Our Policy as of 3/20

In light of the new developments related to Coronavirus, COVID19, we would like to share our office’s position and actions in response to this pandemic. I apologize in the delay of this message as facts have been changing hour by hour.

We will be closed from Monday March 16th through April 6thWe will have limited hours for emergency care only. If you are scheduled, we will be contacting you ASAP. We will work with you to reschedule your appointment asap.

All cleaning appointments will be cancelled and treatment appointments will be case by case basis depending on emergency situation.

We will continue our use of universal precautions, which include use of our masks, gloves, surface barriers and disinfection procedures as per OSHA and CDC guidelines. That being said, with the mask and glove shortages, there may come a time where the office may have to close or limit treatment to emergency care only.

At this time we ask for your cooperation with the following practices to reduce exposure and stay healthy:

  1. Please use the hand sanitizer at the desk, before you check in and fill out paperwork. All clipboards will be cleaned and disinfected after each patient.
  1. We ask that you notify us if you or any member of your household has travelled out of the US, to a highly affected area or on a cruise in the last 21 days. We will have you sign a questionnaire prior to your visit starting immediately.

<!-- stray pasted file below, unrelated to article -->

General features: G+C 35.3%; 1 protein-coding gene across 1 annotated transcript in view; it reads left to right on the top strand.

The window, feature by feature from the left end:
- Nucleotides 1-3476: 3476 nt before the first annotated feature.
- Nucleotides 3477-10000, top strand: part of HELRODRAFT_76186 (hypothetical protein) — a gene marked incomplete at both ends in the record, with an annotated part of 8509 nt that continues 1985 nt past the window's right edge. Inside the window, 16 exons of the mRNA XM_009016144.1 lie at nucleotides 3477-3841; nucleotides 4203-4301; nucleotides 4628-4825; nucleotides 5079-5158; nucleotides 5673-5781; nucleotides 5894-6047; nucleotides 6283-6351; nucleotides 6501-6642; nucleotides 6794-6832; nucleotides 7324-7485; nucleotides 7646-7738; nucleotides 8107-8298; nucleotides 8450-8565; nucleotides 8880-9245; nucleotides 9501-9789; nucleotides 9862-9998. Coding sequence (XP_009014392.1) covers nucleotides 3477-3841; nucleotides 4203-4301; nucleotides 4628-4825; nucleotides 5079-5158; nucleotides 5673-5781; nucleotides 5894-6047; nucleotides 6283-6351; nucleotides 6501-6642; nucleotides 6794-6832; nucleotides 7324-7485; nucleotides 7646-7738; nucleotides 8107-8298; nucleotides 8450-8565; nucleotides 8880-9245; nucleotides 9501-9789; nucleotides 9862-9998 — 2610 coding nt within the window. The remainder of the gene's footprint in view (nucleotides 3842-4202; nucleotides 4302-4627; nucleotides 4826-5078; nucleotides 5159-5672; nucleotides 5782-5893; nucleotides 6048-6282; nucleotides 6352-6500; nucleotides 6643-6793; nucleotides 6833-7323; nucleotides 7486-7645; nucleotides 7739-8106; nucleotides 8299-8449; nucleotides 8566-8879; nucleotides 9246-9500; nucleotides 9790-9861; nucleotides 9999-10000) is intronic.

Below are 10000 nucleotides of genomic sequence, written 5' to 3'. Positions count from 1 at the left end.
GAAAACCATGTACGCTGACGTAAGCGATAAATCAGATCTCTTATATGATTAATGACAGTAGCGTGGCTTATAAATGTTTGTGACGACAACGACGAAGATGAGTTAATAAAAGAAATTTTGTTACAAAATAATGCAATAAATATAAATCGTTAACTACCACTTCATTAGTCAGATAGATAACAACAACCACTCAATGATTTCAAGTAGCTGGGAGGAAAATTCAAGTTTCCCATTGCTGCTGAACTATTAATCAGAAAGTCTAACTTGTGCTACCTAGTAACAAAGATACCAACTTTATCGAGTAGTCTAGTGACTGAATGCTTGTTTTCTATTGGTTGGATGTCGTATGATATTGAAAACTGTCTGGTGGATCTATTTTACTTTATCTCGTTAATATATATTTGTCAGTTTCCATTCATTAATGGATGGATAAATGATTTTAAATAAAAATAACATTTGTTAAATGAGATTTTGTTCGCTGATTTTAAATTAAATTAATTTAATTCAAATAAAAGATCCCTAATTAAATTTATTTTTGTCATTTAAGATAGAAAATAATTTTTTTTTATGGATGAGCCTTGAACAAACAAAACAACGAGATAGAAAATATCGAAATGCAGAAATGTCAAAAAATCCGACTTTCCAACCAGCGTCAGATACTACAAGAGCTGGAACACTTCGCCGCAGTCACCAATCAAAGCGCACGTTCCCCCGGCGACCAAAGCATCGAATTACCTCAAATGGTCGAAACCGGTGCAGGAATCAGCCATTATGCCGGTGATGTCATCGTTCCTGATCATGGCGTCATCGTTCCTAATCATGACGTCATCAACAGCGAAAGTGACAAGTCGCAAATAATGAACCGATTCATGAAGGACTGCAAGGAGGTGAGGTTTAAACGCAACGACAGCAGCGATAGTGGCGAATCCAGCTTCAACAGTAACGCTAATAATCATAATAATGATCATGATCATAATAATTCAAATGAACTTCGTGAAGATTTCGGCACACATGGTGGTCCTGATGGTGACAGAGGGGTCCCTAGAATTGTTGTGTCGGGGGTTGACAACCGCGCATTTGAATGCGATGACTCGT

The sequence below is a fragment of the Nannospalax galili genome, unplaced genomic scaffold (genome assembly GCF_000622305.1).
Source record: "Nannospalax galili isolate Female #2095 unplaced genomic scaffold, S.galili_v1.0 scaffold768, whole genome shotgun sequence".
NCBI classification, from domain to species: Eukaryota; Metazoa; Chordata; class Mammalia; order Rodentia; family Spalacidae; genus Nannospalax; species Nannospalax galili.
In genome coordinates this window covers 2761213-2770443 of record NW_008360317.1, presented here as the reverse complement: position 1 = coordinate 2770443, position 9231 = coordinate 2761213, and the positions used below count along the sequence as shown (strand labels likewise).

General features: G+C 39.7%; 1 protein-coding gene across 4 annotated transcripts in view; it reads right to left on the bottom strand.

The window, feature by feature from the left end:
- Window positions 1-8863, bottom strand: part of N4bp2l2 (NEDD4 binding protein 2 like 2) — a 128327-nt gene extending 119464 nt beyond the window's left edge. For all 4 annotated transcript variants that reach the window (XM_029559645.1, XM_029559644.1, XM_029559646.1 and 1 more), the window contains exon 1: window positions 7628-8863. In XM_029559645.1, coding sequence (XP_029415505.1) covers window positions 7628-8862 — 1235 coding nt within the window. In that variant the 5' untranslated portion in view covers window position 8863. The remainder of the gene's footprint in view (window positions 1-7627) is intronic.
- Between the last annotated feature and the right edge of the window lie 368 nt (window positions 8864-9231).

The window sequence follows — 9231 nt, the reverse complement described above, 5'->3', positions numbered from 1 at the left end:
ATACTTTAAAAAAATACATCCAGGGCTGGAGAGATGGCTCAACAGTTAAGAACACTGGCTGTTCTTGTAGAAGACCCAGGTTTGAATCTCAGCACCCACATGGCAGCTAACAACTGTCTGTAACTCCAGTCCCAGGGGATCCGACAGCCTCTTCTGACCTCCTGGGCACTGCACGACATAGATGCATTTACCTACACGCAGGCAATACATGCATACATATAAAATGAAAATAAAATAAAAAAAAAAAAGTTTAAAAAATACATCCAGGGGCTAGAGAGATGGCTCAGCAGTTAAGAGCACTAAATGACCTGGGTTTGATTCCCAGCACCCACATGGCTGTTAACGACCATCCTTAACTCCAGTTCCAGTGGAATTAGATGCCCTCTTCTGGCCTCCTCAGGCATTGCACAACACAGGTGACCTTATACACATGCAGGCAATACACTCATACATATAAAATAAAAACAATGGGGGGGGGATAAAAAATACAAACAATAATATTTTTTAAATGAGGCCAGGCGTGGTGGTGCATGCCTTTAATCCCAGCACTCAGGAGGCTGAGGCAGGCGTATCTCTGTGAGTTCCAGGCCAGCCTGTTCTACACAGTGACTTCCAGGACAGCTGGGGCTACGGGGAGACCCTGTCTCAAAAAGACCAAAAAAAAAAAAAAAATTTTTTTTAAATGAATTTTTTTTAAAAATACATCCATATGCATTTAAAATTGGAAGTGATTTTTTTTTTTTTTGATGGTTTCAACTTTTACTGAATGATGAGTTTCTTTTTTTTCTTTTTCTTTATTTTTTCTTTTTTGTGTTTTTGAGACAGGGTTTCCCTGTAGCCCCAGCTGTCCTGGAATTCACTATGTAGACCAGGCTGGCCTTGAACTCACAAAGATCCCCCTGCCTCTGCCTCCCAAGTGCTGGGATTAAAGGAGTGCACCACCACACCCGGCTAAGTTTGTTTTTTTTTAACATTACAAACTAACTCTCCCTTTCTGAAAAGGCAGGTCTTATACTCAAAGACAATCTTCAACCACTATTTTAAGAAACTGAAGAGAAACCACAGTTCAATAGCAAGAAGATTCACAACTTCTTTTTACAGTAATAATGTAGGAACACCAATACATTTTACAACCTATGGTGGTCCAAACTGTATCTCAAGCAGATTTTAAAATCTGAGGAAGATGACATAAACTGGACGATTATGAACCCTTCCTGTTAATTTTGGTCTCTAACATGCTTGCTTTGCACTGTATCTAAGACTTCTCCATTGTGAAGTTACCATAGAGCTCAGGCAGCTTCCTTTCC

1. We will have you rinse with 3% Hydrogen Peroxide for 20 seconds in the clinical area.
  1. At the end of the appointment, we ask that you wash your hands with soap and water in the operatory to reduce infection risk, as there will be aerosol spray in the operatory if treatment is rendered.
  1. We ask that you come to your appointment alone. If that is not possible, we ask that you only have one companion with you, who is not a child. No children are to be in the office unless they are the patient. In these cases, only one parent will be allowed to come with the child.

We appreciate your understanding and cooperation as we try to navigate this unprecedented situation.


Dr. Ruchika Khetarpal

Colerain and Western Hills Family Dentistry


COVID-19 symptoms are similar to the cold or flu, and may take up to 14 days to appear after exposure to the virus. People with fever, cough and difficulty breathing should seek medical attention. Be vigilant as severe cases may lead to pneumonia, kidney failure or death.

Mild symptoms may include:

  • Fever
  • Cough
  • Shortness of Breath
  • Sore Throat
  • Runny Nose & Sneezing
  • Muscle Aches & Pain
  • Chills & Fatigue
  • Impaired Liver & Kidney Function

Those at higher risk of getting very sick from COVID-19 include seniors, and people who have serious pre-existing medical conditions including:

  • Cancer
  • Diabetes
  • Heart Disease
  • High Blood Pressure
  • Lung Disease

People at higher risk for serious illness and even death from COVID-19 should take extra precautions like:

  • Avoiding Crowds
  • Practicing Social Distancing
  • Washing Hands Often
  • Staying Away from Sick People
  • If COVID-19 is nearby, STAY HOME

High risk people should contact their healthcare provider early, even if their illness is mild.